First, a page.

As she stepped into this very building, she asked the gathering of eminent economists who met her: “Why did no one see it coming?” In other words, she asked why no one had predicted the financial collapse and the ensuing slump, the worst since the 1930s depression years. The eminent economists were nonplussed by the Queen’s question about the real world. It took them three months before they responded – in a published three-page letter to the Queen.
I quote: “Everyone seemed to be doing their own job properly on its own merit. And according to standard measures of success, they were often doing it well. The failure was to see how collectively this added up to a series of interconnected imbalances over which no single authority had jurisdiction.” I think the economists were saying that their theories seemed to be fine but then lots of different things that they knew about somehow all came together in a perfect storm to create the crash and they could not have foreseen that.
Six months later the Queen visited the Bank of England and one of the Bank’s top financial policy experts stopped the Queen to say he would like to answer the question she first posed to those economists at the LSE. He told the Queen that financial crises were a bit like earthquakes and flu pandemics in being rare and difficult to predict and reassured her that the staff at the Bank were there to help prevent another one. Prince Philip did not miss his opportunity: “so is there another one coming?” No answer.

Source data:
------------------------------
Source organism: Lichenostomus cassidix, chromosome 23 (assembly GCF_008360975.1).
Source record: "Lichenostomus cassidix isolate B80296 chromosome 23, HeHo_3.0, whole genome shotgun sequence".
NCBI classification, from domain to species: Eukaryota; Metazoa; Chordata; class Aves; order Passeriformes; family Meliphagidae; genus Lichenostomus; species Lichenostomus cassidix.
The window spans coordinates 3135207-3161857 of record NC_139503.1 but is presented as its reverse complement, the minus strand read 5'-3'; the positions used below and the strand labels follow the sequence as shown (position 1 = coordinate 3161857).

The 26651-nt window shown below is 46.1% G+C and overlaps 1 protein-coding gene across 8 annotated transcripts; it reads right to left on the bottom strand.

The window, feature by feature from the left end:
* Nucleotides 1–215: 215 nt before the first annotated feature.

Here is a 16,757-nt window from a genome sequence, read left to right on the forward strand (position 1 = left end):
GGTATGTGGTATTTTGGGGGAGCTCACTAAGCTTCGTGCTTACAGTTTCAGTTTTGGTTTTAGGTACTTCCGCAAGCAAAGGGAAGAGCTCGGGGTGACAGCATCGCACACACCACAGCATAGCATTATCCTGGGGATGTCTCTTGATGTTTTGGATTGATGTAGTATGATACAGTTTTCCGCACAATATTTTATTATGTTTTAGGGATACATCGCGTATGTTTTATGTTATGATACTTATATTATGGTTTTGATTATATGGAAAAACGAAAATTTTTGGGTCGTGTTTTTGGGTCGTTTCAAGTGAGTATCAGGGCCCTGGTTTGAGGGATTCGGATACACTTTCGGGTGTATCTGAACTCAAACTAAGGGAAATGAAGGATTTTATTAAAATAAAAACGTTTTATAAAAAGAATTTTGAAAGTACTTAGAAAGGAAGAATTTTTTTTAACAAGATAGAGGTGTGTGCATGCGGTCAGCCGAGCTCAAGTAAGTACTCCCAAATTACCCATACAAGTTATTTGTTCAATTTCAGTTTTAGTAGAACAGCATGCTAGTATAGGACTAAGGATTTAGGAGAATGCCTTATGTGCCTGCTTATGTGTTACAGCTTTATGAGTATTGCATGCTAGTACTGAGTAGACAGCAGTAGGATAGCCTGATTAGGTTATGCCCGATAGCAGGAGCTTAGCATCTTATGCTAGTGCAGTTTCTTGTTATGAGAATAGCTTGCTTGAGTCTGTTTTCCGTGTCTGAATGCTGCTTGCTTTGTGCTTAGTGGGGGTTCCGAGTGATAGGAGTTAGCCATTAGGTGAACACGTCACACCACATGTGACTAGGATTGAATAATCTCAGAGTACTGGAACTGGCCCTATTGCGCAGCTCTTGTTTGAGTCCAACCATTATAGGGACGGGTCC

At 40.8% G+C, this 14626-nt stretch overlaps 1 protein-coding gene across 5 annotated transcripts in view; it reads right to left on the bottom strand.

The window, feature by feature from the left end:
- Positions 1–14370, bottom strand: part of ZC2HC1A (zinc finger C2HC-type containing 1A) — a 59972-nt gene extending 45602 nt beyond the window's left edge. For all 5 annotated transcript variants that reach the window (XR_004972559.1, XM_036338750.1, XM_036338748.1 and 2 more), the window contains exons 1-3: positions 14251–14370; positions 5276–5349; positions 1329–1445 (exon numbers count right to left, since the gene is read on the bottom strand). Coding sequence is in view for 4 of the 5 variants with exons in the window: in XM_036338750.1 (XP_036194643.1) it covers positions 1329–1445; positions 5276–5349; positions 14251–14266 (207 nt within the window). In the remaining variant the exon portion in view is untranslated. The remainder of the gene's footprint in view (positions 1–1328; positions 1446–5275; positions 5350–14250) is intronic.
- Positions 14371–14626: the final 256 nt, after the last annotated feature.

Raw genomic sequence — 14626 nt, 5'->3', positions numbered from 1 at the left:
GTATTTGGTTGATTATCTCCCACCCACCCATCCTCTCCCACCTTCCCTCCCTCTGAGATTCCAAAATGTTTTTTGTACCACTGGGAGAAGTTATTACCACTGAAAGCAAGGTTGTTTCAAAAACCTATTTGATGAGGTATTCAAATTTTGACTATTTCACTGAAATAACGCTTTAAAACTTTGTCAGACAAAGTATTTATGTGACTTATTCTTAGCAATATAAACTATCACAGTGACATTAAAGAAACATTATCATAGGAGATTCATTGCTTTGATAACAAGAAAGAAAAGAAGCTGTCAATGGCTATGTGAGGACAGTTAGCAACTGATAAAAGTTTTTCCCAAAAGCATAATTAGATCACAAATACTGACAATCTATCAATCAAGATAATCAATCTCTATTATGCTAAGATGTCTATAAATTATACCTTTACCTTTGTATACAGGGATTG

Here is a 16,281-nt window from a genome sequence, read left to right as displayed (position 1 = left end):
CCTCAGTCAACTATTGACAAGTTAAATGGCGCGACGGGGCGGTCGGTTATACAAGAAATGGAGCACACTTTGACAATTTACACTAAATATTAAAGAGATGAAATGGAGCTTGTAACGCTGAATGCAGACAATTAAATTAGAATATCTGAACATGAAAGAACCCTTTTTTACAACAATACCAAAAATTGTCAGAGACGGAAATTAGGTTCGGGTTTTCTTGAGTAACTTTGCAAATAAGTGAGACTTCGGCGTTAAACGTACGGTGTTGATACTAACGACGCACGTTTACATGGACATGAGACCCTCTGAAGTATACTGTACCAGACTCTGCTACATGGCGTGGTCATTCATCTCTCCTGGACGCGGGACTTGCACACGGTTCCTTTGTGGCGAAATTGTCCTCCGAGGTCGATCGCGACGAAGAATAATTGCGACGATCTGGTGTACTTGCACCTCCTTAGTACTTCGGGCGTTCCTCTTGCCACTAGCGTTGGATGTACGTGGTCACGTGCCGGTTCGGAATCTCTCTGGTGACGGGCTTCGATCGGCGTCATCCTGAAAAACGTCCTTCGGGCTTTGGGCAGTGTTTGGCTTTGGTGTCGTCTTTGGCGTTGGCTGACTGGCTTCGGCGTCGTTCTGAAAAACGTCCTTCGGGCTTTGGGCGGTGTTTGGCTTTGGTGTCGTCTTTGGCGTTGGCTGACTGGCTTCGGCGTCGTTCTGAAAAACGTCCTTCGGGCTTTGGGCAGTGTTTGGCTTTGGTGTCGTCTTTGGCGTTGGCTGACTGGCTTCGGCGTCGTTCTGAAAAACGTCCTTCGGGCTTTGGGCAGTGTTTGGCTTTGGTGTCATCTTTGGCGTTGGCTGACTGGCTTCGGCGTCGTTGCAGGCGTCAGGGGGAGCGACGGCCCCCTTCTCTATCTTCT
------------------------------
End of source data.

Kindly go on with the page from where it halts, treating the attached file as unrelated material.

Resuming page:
But here is my point. It’s not just that the economists didn’t notice it coming ‘out of the blue’ like an asteroid hitting the earth, a shock to a perfectly working economic system. Their theories assumed away the possibility entirely.